Riverhead teacher publishes book exploring teen perspectives on the Black experience in America

When Jamaal Boyce started teaching his class, “The Black Experience,” at Riverhead High School two years ago, the last thing on his mind was becoming a published author.

He was ultimately convinced to write a book about his new class by his wife and a friend, both of whom urged him to share the ideas with the world. His book, “Teenage Perspectives on The Black Experience in America,” was published last month.

In the 190-page book, Mr. Boyce describes how he created the course and brings readers into the classroom with the students who took his course last year.

He said that his goal with the book was to strengthen critical thinking and have readers understand that every issue has multiple perspectives.

“You get an insight on some of the questions and discussions that we had in the course,” he said. “I want people to think for themselves. That’s the whole premise of the book.”

While Mr. Boyce understands the need for testing in education, he feels that “schooling should allow for more free thought for our students.”

“I think education in America is all about indoctrination — where we’re indoctrinating these kids, we’re telling them what to believe, we’re telling them what to think and they really have no outlet to think differently,” he said.

The book is available digitally as well as in paperback or hardcover editions through book-selling websites, including Amazon and Barnes & Noble.

Mr. Boyce has been a social studies and economics teacher in Riverhead for 20 years. The class — and the book — aims to “dispel the myth that all Black people have the same experience or the same history,” he said.

The 17 students currently enrolled in the course, with guidance from Mr. Boyce, discuss topics such as slavery, racism, stereotypes and more. Although he guides these discussions, he rarely shares his own opinion on most of the topics discussed in class.

“Unlike an African-American history class, what I do is I take Black experiences and I combine it with critical thinking,” Mr. Boyce said. “So, I’m not necessarily teaching to the kids. I’m more discussing it to people.”

The course was designed to be a free-thinking course, so there are no tests, and the students get to bring up topics that they want to discuss within the class. While the course was designed for juniors and seniors, some sophomores have been accepted into the class.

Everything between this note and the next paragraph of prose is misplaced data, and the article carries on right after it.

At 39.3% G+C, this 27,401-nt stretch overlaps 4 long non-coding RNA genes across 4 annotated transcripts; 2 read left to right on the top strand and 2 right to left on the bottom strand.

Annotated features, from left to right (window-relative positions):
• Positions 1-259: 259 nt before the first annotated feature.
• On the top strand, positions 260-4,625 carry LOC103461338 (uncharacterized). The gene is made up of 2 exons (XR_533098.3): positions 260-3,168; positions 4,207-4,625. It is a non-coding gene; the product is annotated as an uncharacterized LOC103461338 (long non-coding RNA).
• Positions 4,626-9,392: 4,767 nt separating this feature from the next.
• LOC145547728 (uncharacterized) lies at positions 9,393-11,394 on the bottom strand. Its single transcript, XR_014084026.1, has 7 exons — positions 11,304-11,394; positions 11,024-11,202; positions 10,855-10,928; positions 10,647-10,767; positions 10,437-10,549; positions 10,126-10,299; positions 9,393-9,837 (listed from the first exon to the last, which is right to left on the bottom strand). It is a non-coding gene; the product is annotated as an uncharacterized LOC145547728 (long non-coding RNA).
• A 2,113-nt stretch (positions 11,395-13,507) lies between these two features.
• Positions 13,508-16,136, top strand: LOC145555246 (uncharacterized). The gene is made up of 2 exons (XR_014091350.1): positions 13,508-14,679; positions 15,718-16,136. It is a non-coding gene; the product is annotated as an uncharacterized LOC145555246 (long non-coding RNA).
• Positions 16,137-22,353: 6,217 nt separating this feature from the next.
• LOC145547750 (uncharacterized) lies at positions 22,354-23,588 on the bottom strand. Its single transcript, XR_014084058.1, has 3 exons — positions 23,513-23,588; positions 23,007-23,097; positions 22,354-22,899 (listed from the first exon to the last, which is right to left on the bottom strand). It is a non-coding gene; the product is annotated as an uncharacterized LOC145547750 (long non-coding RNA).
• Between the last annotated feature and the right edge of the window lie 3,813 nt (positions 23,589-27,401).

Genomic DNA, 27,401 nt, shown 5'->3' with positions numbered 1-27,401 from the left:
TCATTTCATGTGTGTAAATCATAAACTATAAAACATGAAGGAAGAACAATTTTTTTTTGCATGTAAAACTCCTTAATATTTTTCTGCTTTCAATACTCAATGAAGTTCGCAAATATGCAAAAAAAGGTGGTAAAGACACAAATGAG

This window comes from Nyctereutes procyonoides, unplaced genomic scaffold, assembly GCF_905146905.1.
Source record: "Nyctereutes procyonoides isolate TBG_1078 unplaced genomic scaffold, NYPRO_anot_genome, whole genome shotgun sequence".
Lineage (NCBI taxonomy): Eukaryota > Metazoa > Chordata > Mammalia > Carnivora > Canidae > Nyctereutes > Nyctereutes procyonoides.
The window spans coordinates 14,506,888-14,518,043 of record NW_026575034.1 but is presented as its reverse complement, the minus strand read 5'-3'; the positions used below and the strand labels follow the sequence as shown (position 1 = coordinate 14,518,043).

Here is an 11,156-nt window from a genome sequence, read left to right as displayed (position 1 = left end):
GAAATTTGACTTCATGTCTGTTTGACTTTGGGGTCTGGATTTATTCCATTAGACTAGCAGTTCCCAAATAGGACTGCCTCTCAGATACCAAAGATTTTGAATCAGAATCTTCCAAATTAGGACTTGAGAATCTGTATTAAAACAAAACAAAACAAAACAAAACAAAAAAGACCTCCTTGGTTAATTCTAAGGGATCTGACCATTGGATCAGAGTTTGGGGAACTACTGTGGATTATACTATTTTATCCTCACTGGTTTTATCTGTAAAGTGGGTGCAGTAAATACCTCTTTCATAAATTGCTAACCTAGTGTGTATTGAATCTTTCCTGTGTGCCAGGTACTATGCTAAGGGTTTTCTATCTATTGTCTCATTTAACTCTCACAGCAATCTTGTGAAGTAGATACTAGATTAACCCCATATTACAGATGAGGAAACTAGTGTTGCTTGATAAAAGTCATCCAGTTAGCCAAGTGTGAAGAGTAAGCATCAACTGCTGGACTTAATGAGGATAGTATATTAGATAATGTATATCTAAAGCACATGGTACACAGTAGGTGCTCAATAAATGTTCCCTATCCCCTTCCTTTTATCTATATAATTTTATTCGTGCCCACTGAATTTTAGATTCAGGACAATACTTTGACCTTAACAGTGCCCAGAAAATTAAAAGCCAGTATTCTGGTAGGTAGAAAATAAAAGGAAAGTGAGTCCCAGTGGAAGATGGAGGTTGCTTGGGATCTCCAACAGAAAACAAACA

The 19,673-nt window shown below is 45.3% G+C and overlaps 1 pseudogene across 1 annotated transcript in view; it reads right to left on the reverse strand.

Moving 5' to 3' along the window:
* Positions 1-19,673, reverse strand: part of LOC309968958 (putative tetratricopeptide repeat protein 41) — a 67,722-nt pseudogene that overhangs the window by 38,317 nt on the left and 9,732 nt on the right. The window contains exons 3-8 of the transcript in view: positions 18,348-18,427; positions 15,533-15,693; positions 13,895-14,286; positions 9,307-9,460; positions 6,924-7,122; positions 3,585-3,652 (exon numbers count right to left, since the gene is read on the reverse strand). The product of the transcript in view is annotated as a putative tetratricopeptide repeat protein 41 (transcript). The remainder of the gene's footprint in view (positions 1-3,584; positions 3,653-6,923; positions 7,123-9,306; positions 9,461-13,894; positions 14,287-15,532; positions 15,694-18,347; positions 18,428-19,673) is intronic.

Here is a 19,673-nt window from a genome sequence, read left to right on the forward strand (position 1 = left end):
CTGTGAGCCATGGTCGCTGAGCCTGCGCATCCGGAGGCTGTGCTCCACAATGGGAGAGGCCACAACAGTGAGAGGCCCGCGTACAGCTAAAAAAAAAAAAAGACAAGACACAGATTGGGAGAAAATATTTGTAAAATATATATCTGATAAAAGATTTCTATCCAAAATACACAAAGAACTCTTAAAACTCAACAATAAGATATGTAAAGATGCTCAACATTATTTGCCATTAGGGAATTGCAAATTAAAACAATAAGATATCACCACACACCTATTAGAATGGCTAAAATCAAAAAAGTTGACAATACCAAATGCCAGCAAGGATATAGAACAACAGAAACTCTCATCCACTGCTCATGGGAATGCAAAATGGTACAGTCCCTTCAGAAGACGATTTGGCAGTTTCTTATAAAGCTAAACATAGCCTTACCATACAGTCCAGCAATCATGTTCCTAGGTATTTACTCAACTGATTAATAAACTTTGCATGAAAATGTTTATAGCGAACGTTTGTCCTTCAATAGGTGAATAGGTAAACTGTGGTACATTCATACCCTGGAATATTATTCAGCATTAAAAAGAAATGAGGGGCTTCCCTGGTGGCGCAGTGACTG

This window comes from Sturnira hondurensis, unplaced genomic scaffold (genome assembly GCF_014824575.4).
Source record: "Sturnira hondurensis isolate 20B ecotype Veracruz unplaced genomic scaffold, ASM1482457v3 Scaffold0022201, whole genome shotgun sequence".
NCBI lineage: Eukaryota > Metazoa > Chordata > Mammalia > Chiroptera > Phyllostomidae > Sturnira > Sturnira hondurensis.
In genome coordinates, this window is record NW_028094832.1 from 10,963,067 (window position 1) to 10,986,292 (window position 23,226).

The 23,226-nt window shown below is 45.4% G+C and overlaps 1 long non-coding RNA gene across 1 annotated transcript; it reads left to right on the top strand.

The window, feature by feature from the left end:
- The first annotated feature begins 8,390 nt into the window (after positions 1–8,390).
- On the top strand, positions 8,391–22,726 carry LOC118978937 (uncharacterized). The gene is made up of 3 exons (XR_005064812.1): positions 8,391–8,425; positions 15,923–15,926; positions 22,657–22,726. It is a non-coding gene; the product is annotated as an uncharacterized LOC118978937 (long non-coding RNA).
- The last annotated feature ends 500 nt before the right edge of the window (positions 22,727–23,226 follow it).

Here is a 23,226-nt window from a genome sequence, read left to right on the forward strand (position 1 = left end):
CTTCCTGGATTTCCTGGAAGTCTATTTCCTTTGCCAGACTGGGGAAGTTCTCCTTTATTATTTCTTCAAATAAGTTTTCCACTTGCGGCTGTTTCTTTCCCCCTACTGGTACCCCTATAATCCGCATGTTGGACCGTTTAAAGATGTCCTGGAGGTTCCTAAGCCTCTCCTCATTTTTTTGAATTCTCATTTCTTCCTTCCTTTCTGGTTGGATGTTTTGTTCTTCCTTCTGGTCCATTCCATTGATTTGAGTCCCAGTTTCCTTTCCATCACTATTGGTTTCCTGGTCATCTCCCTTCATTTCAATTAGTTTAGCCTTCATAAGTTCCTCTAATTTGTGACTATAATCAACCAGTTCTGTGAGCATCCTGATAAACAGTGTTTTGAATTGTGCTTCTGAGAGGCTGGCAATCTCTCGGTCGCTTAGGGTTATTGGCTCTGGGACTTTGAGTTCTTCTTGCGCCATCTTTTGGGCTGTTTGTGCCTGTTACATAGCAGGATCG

“You’re going to be challenged,” he said. “You can challenge back, but in the end nobody is right or wrong,” he said.  

Mr. Boyce wants to keep the class small because the discussions require an intimate setting.

“We’re here for them,” Mr. Boyce said of himself and his fellow teachers. “But we have no idea what they’re thinking because we never give them an outlet to voice what they’re thinking. That’s what my class does. It gives them an outlet to say what they think.”

Support for both the course and book has been overwhelming, he said.

“Riverhead should be proud that they allowed me to do this course because they took a risk,” he said. “They trusted in me that I would do the right thing, that I would not indoctrinate the students, so I thank the school district [and] I thank the community for the support.”

Mr. Boyce will be hosting a book signing at Riverhead’s East End Food Market on Saturday, March 18 from 9 to 11 a.m.

Another project that Mr. Boyce is working on is an investment education service called C.O.I.N. — which stands for community outreach investment network. 

Tapping into his network of experts in options trading, real estate and more, he hopes to educate students and community members about economics and investing. In the weeks ahead, Mr. Boyce said, he will be launching an investment and economics website.